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THE SULLIVAN COUNTY Charter Review Commission held its third monthly meeting on Monday to discuss revisions to the Sullivan County Legislature's constitution. The few comments made revealed some simmering frustration with the current political system. Leading the meetings (clockwise from the far end of the table) were Richard Riseling of Callicoon Center, Shelly Weinstein of the Town of Thompson, secretary Terri Waverla, Noel Van Swol of Long Eddy, Sandra Schultz of Forestburgh, Robert Green of the Town of Thompson, Jack Gallagher of Neversink, Shirley Felder of Woodbourne, Tom Lambert of Neversink, Ed Mack of Forestburgh, Bill Duncan of Woodbourne and Lilian Rubio of Liberty. Absent from the meeting was Vicky Vassmer-Simpson of Bethel.

Charter Commission
Debates County's Future

By Nathan Mayberg
MONTICELLO — April 28, 2006 – A new form of government or a return to the Board of Supervisors?
An elected county executive or an appointed county manager?
Those are some of the decisions the county’s Charter Review Commission is dealing with as it begins its review of the county’s charter. The commission, appointed by the County Legislature, held its third monthly meeting this past week.
A sense of disapproval of the current legislative process seemed apparent among the commission.
Led by Callicoon Center farmer Richard Riseling and Monticello auto dealer Robert Green, the commission will be making recommendations to the County Legislature in a year and a half on how the charter (or constitution) should be changed – and possibly the entire legislative process.
Riseling made the timeline estimate of a year and a half after Monday’s meeting, at which a number of concerns were raised by members regarding the current political structure.
But their findings will not be binding. The Legislature can accept or reject their recommendations outright.
The charter only calls for its review every ten years. The original charter was drawn up in 1993 by the Board of Supervisors but did not take effect until the Legislature took office in 1995.
Long Eddy resident Noel Van Swol has called for a bicameral legislative process by which a Board of Supervisors and County Legislature would share power. The Legislature will never abolish itself, he said, but is too remote from the people. One town board didn’t even know who their legislator was at a recent meeting, he stated. He suggested that legislative districts be compacted, adding that 27 counties in the state currently have a Board of Supervisors.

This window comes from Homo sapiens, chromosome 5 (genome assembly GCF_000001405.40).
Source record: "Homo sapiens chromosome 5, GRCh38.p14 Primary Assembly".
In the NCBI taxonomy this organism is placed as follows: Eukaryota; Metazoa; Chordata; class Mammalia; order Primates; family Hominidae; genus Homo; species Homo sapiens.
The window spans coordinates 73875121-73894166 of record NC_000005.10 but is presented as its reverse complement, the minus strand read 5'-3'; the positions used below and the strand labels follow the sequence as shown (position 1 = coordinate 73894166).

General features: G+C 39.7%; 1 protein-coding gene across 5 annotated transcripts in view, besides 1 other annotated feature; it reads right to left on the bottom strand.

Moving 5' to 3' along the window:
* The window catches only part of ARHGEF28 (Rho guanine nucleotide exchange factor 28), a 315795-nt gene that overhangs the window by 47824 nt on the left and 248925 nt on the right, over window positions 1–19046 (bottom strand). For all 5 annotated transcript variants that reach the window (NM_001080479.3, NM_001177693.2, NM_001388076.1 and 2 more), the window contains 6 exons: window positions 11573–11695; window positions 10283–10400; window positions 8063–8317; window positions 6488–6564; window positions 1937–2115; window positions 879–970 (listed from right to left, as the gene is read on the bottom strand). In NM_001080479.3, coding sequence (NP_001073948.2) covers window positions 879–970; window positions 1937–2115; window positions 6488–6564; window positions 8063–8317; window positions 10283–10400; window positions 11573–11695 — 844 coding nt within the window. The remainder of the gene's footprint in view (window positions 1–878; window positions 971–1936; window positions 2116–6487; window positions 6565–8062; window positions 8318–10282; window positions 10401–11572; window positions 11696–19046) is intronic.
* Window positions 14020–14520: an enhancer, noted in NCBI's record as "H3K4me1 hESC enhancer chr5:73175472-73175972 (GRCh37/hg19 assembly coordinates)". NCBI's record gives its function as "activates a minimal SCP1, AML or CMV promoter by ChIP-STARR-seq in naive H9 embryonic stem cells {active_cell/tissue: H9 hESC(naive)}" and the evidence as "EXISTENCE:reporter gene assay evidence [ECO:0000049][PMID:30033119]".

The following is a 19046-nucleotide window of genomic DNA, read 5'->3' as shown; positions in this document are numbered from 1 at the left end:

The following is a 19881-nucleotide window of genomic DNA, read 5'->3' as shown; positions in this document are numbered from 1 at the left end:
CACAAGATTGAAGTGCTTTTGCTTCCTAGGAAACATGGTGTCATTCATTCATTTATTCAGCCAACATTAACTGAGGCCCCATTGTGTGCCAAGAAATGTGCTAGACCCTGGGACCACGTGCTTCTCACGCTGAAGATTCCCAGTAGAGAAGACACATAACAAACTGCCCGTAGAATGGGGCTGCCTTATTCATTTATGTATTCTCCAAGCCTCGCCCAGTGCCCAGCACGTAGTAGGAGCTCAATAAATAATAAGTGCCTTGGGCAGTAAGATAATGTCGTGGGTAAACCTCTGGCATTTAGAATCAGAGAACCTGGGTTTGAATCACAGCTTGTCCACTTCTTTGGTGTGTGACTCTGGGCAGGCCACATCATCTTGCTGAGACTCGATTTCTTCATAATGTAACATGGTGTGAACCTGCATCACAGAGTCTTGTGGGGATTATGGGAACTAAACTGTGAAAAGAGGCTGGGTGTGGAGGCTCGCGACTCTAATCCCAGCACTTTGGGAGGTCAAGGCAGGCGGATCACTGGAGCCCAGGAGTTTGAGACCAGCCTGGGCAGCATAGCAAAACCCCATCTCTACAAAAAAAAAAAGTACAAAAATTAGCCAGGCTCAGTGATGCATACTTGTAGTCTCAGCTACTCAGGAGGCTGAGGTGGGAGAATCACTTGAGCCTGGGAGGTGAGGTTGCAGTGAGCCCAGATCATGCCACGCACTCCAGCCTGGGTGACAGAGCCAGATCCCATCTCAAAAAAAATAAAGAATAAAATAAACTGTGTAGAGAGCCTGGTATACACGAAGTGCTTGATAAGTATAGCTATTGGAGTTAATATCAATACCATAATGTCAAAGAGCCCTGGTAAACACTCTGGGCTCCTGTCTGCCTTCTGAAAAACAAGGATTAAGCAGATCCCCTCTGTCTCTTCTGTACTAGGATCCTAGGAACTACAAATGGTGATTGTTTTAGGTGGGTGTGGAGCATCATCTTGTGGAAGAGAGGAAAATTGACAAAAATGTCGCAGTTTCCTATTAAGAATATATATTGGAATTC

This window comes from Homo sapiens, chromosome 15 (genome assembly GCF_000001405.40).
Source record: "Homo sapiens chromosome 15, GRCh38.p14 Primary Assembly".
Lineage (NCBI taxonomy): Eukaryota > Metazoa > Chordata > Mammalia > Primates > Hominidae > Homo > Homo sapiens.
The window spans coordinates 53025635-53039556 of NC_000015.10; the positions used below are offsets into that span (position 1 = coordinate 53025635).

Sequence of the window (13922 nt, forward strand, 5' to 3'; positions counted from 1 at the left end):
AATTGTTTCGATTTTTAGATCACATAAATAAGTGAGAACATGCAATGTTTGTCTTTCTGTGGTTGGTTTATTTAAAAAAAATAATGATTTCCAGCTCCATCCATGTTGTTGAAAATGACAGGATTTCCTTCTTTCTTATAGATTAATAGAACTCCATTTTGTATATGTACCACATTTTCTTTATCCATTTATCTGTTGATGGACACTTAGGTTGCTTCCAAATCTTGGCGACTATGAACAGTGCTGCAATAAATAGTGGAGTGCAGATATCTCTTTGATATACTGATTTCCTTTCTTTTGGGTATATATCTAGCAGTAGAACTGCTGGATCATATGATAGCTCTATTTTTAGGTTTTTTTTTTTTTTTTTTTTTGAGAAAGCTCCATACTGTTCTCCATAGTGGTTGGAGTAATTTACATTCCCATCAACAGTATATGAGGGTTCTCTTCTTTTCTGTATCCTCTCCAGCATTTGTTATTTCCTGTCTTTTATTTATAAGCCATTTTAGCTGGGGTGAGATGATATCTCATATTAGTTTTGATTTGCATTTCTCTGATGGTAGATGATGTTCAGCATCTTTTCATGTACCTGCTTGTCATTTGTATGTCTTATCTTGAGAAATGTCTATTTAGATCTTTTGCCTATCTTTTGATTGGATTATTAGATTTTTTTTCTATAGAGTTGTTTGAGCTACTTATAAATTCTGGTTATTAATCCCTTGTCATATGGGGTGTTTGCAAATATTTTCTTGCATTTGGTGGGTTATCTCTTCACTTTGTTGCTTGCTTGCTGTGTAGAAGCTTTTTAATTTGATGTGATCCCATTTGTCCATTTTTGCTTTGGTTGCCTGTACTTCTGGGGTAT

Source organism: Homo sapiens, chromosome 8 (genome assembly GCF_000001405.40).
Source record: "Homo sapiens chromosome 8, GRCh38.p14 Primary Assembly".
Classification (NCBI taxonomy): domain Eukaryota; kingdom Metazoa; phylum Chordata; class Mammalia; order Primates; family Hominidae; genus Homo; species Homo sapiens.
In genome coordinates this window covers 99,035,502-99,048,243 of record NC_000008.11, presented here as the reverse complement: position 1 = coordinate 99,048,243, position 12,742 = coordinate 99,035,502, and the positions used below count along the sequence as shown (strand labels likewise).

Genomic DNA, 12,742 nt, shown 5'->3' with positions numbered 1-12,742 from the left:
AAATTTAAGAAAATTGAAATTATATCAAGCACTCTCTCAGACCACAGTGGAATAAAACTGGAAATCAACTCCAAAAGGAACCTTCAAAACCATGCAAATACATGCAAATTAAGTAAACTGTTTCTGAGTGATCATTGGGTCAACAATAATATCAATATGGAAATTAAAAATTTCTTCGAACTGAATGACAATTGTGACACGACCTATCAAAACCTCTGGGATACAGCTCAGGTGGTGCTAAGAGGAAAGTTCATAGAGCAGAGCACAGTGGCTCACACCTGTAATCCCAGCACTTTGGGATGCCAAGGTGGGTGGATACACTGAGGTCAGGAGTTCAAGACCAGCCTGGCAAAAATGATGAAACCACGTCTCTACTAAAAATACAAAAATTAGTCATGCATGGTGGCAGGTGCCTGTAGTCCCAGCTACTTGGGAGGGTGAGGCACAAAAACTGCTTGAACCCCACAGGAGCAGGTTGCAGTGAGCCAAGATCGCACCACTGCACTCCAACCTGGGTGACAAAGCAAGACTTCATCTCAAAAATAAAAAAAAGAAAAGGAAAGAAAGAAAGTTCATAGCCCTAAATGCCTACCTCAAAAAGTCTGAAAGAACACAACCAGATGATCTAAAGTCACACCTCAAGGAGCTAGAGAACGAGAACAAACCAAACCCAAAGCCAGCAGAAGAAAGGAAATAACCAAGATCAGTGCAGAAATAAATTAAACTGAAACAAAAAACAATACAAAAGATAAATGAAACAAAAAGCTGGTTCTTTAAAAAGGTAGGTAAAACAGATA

Tom Lambert, a professor of economics at Sullivan County Community College, was also eager to discuss alternatives to the Legislature, but Riseling and commission member William Lucas said that discussion should wait until the commission hears from representatives of other counties and their experiences.
Another proposal made by Van Swol during the meeting was a call for a two-thirds majority for decisions such as the firing of the county manager. Van Swol was a supporter of former County Manager Dan Briggs and spoke out on the day he was voted out. He said such a rule would provide more political stability in the government. Major decisions would require support from the minority party, he said, rather than the current situation where the majority party’s agenda usually holds up on most issues.
Van Swol is against the election of a county executive. To do so, he said quoting Legislator Rodney Gaebel, would be leaving the position up to the two county chairs, who help decide who gets on the ballot. Van Swol is also against the position, because most county executives have veto power.
County Attorney Sam Yasgur has had experience with both an appointed county manager and an elected county executive. Both work, he said, but it depends on the person.
The meeting also featured one remark about the salaries of legislators. Under a certain section of the charter, the salaries of the legislators are limited to $21,000 apiece, said Lambert. The current salary of the legislators is $19,768, while Chairman Chris Cunningham earns $29,040. That prompted Lambert to ask whether the intent of the original charter was to attract the lowest-paid government employees.
“They thought it was a part-time job,” answered Van Swol.
On other issues, Riseling said a part of the charter which sets education requirements for the county manager does not belong in the constitution. That will be discussed further in the future.
Riseling would also like to see more oversight of boards appointed by the Legislature, including the Sullivan County Industrial Development Agency.
Lucas wants the charter to spell out a structure that deals with conflicts of interest among legislators and government employees.
Jack Gallagher of Neversink questioned what would happen if the legislature violated its own charter. Ira Cohen, County Treasurer, along with Van Swol, responded that such a violation would be treated with respect by the judiciary system. Article 78 proceedings could be brought against the county. Two such actions actually have been taken against the Legislature since it was created. One was by a legislator and a citizen and the other by the Board of Elections in 2003.
The commission expressed a desire to meet with former town supervisors who sat on the Board of Supervisors and could help comment on the difference between the two bodies of government. Some would also like to know what the intentions of the Board of Supervisors were when they wrote the charter and set up the Legislature.
The commission meets on the fourth Monday of each month at 4 p.m. in the Sullivan County Government Center’s legislative conference room.

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